By Shian Omar | Features Editor
Current freshmen will be the first to take the new SAT beginning in the spring of 2016. Changes are being made to have a test that is more aligned with what students learn in school.
The test not only be given on paper, but also on the computer at select locations. The scoring of the test will be based on three main sections: evidence-based reading and writing, math, and an optional essay.
“The scoring will revert back to a score of 1600 rather than the current 2400,” RISD SAT prep teacher Shari Barat said. “This change actually reflects the scoring used before the last time the SAT changed, which was in 2005.”
The vast number of rigorous vocabulary words memorized for the current test will be unknown to students taking the test in 2016. Instead, they will have to figure out the meaning of the words based on their context.
“Ironically, I stopped using my vocabulary lists based on SAT usage this school year,” Ms. Barat said. “Instead, I have spent much more time offering different types of reading passages, focusing on annotative skills and requiring students to substantiate their answers to reading questions with evidence from the text.”
In addition to changes in the test itself, preparation for it will also change. The College Board will be partnering with Khan Academy to provide free test preparation. According to David Coleman, President and CEO of College Board, “The SAT should reward merit and hard work, and success on the exam should be available to all.”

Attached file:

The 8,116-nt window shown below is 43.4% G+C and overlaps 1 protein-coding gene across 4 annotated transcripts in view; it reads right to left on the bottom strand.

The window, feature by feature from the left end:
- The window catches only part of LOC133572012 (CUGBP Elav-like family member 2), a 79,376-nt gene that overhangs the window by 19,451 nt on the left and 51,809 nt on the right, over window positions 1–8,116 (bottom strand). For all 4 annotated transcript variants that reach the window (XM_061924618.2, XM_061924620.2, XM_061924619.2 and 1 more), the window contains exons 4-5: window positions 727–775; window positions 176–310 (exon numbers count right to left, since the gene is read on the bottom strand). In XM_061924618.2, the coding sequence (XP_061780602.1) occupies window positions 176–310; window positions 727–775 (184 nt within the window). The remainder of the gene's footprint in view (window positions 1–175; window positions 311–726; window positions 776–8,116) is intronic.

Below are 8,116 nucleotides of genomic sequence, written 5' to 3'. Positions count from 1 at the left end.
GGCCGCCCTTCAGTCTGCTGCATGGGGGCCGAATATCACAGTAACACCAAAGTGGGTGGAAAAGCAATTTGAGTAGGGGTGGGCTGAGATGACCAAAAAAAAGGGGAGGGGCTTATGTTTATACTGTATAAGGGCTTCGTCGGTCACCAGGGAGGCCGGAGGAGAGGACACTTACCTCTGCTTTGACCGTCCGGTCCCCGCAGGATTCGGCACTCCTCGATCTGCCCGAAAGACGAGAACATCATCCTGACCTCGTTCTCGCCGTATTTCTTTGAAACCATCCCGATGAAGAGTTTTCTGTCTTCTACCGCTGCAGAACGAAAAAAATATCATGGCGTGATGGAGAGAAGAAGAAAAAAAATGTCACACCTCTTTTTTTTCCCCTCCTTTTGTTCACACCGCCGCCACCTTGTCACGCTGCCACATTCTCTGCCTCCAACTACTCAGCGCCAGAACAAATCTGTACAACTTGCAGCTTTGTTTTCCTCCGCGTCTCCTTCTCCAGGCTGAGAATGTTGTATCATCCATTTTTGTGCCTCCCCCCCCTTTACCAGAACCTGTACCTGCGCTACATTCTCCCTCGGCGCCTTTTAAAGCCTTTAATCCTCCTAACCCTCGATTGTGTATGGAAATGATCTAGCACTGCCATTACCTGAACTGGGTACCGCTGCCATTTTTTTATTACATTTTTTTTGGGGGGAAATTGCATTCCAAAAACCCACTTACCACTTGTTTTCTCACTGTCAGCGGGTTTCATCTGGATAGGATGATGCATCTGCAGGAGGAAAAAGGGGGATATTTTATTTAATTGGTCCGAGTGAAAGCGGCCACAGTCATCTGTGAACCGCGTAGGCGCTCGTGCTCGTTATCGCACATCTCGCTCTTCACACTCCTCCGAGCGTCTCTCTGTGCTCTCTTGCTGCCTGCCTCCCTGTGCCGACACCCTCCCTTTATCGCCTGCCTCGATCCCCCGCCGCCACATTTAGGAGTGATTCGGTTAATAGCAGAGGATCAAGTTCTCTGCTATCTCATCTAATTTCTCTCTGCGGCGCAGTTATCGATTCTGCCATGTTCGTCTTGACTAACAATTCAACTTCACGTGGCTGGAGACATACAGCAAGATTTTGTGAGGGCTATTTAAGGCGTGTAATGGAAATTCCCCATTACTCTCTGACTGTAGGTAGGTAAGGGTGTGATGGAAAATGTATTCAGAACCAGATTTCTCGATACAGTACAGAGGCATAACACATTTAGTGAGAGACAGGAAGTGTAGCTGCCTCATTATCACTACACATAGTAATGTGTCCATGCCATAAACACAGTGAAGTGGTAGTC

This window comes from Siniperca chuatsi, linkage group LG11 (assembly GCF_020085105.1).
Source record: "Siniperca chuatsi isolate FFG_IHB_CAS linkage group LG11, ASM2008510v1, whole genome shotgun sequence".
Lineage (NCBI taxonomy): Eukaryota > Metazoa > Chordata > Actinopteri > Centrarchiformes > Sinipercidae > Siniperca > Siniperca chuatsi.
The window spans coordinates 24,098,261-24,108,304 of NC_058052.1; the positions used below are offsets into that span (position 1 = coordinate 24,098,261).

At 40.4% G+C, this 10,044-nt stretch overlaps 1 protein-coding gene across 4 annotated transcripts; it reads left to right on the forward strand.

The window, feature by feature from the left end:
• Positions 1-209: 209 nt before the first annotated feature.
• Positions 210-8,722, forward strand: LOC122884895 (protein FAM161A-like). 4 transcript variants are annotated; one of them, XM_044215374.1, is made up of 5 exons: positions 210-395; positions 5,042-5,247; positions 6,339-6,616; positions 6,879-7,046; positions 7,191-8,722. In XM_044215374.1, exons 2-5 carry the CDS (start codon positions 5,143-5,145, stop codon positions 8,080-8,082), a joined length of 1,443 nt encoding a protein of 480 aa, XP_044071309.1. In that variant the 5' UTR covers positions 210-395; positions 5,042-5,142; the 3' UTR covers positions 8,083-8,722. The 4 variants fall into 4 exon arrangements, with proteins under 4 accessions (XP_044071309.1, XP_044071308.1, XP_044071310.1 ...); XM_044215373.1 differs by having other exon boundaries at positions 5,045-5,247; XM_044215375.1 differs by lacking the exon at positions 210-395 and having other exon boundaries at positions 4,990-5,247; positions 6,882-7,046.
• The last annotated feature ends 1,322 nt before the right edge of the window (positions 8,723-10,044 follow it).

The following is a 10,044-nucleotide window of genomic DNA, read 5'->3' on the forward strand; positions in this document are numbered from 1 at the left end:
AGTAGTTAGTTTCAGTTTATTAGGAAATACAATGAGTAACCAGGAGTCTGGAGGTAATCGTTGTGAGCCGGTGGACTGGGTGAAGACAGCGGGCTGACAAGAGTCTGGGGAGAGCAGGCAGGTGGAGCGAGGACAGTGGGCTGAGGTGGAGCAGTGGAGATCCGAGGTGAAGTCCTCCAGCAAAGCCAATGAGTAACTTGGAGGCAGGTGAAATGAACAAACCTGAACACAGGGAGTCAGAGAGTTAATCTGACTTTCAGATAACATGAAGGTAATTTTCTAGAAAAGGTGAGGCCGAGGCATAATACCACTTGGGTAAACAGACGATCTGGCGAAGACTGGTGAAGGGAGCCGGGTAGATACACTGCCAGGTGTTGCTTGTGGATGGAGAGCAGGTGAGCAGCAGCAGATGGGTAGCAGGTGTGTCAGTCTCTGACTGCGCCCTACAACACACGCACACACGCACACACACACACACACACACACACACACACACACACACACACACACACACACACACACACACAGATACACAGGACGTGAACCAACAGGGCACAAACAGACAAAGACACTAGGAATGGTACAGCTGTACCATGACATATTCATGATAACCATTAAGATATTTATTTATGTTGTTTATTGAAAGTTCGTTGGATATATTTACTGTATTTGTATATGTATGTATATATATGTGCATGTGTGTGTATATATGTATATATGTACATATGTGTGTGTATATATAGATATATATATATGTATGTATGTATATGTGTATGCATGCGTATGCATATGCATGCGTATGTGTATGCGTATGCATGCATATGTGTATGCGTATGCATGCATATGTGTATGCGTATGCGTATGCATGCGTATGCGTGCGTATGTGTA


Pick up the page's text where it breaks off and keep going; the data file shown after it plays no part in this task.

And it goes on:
Min Brockway, the RISD SAT teacher for the math section, believes that the free test preparation is going to be very helpful. “Looking at the explanation by checking the back of the SAT book won’t be enough because of the students’ maturity level,” Mrs. Brockway said. “They need a step-by-step explanation that will show them the process, removing the need of an SAT class.”
The test itself will be about three hours long with an additional 50 minutes for the optional essay. “From what I understand, it is overall becoming more comparable to the ACT. Now we are measuring more apples to apples rather than apples to oranges,” Pearce SAT prep class teacher Miranda Gilliam said. “I am kind of iffy about the changes. The SAT is made for certain students, and some students excel at it, whereas others do better on the ACT.”
Making the test more like the ACT is the removal of the guess penalty and a complete shift in the nature of this unique test. “Changes are being made because the test has grown apart from the curriculums taught in high schools across the country,” Ms. Barat said.